There are surfacey expectations when switching between languages, like the hierarchization in many Asian languages… but, those all get factored into an even more multifaceted matrix when factoring other ambient language/cultural expectations. An example is looking at when speakers are comfortable in X language, but then switch to Y… because that signals a number of unspoken framework shifts, which could be an internal mental shift, another speaker introduced, differences in comfortness in a particular topic, etc.
To insert a tangible example of linguistic/cultural differences when hopping between languages, I’d like to mention Turkish. Turkish requires that you mark your verb with a suffix (-miş-/-mış-) to indicate that you do *NOT* know first-hand/verified/concrete state-knowledge of whatever you’re asserting or talking about (truth vs ‘story’); theoretically, this would make ‘stories’ versus ‘truths’ easier to distinguish, but…
One anecdote some longer-tenured team members like to bring up is when I was handling support tickets solo… when I’d read out loud some of the ticket requests to myself, I’ve been told that my voice would adjust, as well as body language—the usual example brought up is Italian from an irate user.
How do your language skills enhance who you are and what you do?
The story I tell myself (it’s only a story, because I’ve not done any statistical or empirical analysis) is that I subconsciously function in most all of the cultural and linguistic personae at the same time, with relevant ones emerging stronger when needed, which I hope indicate a bit of adaptability. (I won’t say “Sensitivity,” because I can sometimes be crass… in *any* language.) If anything, the different approaches to the world that each language and language variety uses allows me a very multifaceted/multi vectored view of something.
What challenges do you face as a result of your language skills?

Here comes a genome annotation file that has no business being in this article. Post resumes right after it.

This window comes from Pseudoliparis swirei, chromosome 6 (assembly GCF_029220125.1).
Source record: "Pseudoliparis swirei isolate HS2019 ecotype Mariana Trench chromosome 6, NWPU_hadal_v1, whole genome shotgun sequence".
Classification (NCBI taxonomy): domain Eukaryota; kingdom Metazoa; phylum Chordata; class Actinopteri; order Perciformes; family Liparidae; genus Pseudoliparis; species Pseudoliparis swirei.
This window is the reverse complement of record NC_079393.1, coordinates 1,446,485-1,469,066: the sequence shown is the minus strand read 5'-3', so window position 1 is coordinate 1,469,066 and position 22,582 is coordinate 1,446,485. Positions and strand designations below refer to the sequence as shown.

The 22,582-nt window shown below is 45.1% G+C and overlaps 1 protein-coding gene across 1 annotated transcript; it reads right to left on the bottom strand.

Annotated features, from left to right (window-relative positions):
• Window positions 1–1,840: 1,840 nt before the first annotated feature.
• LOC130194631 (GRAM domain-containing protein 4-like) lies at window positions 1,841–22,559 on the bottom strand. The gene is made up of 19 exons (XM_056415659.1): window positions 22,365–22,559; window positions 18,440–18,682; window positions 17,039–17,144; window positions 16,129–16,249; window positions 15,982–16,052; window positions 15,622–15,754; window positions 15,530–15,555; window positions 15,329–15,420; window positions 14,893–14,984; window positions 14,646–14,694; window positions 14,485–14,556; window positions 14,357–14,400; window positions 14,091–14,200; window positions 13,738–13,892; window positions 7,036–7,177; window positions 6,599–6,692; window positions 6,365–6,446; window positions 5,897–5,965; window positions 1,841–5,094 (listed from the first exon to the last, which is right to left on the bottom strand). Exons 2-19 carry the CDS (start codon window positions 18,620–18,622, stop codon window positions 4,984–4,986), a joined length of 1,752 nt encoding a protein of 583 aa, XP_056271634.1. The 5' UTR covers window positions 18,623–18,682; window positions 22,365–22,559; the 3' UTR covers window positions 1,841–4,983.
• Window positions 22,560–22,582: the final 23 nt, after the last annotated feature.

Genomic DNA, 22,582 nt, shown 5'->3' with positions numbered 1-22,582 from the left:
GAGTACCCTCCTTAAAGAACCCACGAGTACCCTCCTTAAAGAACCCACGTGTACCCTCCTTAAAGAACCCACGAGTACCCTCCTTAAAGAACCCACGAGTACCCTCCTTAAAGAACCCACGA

Because I automatically have access to a broader range of potentialities, sometimes I forget that not everyone else has the same. Sometimes that means orthogonal approaches by myself and others I’m interacting with.
How do you view the relationship between language and culture?
To me, they’re pretty intertwined. That said, I find that my cultural crossovers are often not always as appreciated when a narrower native scope is sometimes expected. Playing with and intentionally breaking cultural expectations within a language often confuses others, sadly; sometimes, though, it garners good deep belly-laughs.
If you could go back five years, what advice would you give yourself?
Be kind—not just to others, but to myself… and pay it more forward…
Better present complex things in a simpler way that draws more people in.
How do you think your identity has impacted your professional experiences?
I think that there are many internal identity arguments that I’ve had that have impacted my professional experiences. As an Asian-American, there often comes a time for someone in their childhood to either embrace or reject one or the other set of culture—heritage and ambient—because the usual case is that it’s harder to balance both. The thing is that one will never be fully in the in-group in either, because of the erstwhile cross-cultural conflicts, but… that’s why I decided to choose both, and… all, rather than only a single one.
What’s one piece of advice you would give to professionals who may be trying to manage their identities in the workplace?
We’re usually conditioned to silo off Otherness, whether to protect the Self or to not alienate others; I’d rather recommend that there are ways to incorporate and share that so-called Otherness to make it not so… Other…